One provision, I think needs to be quoted, it says: "Institutes are to make a special effort to give a collective testimony of charity and poverty." In other words, Consecrated Poverty applies to religious as persons and to religious communities and institutes. We are to witness to Christ’s presence in the world today; to the Christ who opened His public ministry, remember by quoting from the prophet when he says about the coming Messiah, "He would be the one Who would preach the gospel to the poor".

In the degree to which we as individuals and communities portray the poor Christ in today's world to that extent and to that extent alone are we going to win souls for Christ. The poor are powerful with the Almighty.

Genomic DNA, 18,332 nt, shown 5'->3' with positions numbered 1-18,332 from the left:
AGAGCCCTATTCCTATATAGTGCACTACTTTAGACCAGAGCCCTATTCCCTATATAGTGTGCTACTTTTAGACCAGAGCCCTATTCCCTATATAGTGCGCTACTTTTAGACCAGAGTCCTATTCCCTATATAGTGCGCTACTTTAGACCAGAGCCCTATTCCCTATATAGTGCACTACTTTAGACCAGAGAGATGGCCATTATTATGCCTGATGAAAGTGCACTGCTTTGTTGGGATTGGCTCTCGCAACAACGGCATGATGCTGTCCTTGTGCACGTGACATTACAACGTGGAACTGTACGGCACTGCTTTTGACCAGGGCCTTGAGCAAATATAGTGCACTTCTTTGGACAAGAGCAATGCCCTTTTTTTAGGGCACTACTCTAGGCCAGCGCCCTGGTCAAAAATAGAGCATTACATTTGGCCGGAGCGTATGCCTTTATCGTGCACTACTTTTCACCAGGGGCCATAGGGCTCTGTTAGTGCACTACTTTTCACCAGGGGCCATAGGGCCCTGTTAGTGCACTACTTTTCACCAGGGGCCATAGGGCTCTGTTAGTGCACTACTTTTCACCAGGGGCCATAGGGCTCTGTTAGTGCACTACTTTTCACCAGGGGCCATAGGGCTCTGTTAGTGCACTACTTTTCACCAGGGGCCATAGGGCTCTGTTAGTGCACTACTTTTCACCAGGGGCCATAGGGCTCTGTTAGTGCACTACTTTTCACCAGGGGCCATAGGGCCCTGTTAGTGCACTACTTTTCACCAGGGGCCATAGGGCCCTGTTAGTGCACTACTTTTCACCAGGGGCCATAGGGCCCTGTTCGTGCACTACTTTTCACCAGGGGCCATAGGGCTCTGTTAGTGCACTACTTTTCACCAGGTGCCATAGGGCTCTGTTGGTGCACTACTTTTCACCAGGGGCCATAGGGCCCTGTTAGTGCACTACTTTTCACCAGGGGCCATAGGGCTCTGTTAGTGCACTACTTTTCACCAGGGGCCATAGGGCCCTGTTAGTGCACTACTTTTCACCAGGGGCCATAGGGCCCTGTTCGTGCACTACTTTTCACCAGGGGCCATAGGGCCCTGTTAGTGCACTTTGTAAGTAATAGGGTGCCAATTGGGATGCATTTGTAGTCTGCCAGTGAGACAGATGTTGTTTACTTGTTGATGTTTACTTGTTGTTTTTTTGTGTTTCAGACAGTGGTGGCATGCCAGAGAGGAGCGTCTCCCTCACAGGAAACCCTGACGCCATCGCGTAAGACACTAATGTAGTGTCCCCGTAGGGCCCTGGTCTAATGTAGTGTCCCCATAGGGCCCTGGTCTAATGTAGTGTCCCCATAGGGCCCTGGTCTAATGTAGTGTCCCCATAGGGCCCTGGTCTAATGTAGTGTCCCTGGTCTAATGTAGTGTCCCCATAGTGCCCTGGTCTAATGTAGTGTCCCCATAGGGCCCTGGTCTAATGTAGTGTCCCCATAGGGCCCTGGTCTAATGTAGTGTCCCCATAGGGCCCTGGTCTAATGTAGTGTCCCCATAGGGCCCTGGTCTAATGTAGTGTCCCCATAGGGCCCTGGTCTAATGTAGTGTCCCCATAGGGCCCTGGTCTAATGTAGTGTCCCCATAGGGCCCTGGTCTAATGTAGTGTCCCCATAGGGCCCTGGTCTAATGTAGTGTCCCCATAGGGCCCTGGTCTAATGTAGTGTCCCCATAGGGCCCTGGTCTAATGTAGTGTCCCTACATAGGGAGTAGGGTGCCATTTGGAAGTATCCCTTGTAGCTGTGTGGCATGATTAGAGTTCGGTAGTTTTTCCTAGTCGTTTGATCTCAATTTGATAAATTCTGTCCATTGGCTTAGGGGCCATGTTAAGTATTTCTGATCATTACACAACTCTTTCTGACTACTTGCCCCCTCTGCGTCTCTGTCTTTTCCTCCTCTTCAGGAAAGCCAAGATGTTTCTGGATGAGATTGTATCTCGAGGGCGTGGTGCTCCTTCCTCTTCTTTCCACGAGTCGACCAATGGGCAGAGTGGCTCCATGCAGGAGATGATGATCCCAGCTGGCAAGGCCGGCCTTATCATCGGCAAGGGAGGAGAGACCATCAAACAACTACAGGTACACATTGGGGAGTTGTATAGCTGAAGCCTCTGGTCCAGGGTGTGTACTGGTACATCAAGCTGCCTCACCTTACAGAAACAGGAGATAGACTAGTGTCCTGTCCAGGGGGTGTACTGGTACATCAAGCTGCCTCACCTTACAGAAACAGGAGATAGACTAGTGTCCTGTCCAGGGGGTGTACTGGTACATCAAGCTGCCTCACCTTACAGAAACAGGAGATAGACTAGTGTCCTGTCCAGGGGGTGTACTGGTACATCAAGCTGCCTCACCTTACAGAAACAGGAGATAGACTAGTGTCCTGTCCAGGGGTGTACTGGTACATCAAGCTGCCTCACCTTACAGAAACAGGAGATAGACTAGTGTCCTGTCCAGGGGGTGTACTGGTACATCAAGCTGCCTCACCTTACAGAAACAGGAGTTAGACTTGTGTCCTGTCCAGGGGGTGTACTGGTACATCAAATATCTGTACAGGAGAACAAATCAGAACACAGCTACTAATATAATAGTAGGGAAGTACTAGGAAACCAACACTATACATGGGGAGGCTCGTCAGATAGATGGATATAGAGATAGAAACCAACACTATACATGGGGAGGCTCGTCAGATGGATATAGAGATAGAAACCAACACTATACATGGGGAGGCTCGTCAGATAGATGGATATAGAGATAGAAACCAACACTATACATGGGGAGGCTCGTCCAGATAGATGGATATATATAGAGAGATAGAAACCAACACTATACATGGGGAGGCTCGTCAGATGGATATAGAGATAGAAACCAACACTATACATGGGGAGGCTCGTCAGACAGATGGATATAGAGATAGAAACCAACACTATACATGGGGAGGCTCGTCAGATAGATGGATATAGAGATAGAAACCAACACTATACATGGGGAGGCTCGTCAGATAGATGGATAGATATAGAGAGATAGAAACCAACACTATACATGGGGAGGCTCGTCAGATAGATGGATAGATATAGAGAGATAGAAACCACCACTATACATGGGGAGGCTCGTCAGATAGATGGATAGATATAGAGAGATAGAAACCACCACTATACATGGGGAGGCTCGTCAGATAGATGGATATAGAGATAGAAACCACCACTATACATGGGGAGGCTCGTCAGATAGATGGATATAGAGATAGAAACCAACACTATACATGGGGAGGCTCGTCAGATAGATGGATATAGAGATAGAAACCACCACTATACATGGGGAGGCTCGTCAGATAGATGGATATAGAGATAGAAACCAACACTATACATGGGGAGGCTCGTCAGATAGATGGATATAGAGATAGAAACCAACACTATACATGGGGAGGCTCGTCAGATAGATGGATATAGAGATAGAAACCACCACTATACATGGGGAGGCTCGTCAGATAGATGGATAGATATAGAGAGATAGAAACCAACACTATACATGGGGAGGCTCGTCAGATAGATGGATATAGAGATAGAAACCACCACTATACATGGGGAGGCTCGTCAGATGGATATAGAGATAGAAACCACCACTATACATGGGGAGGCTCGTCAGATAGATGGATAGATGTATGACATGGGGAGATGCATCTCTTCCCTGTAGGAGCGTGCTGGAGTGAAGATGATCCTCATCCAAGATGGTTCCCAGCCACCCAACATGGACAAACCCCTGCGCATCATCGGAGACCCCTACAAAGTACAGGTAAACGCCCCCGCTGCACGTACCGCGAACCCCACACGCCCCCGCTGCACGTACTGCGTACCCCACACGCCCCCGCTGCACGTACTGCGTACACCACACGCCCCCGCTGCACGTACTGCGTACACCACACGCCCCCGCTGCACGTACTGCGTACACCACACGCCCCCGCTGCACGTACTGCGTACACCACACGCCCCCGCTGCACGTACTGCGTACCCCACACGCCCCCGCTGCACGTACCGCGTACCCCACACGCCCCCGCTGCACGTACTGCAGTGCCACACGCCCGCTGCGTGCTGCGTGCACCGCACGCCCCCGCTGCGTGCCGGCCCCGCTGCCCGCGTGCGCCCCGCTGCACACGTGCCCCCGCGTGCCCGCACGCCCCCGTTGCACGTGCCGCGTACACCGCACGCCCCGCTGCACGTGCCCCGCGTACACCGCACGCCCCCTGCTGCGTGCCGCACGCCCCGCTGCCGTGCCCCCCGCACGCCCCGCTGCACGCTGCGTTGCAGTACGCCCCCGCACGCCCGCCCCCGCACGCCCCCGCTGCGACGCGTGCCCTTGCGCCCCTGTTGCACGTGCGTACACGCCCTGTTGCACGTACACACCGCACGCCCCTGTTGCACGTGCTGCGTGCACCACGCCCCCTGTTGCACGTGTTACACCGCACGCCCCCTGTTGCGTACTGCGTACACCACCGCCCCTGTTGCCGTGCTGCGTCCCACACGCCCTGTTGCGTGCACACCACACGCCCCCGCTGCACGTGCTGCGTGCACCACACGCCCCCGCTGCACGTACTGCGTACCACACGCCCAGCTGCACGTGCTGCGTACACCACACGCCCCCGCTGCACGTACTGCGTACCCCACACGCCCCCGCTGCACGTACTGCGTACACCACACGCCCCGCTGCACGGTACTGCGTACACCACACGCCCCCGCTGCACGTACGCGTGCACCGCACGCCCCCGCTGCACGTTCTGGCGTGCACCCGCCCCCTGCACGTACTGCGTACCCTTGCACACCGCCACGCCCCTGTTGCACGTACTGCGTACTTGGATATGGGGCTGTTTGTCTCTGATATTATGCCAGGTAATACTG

Jesus, You gave us the example of the poverty we should practice, help us, dear Savior, to not only profess to be poor but to be poor because it is the poor that You came to preach the Good News, it is the poor who identify with You and it's the poor who will join Your company for all eternity. Amen.

Retreat given to and recorded by the
Handmaids of the Precious Blood

Copyright © 1998 by Inter Mirifica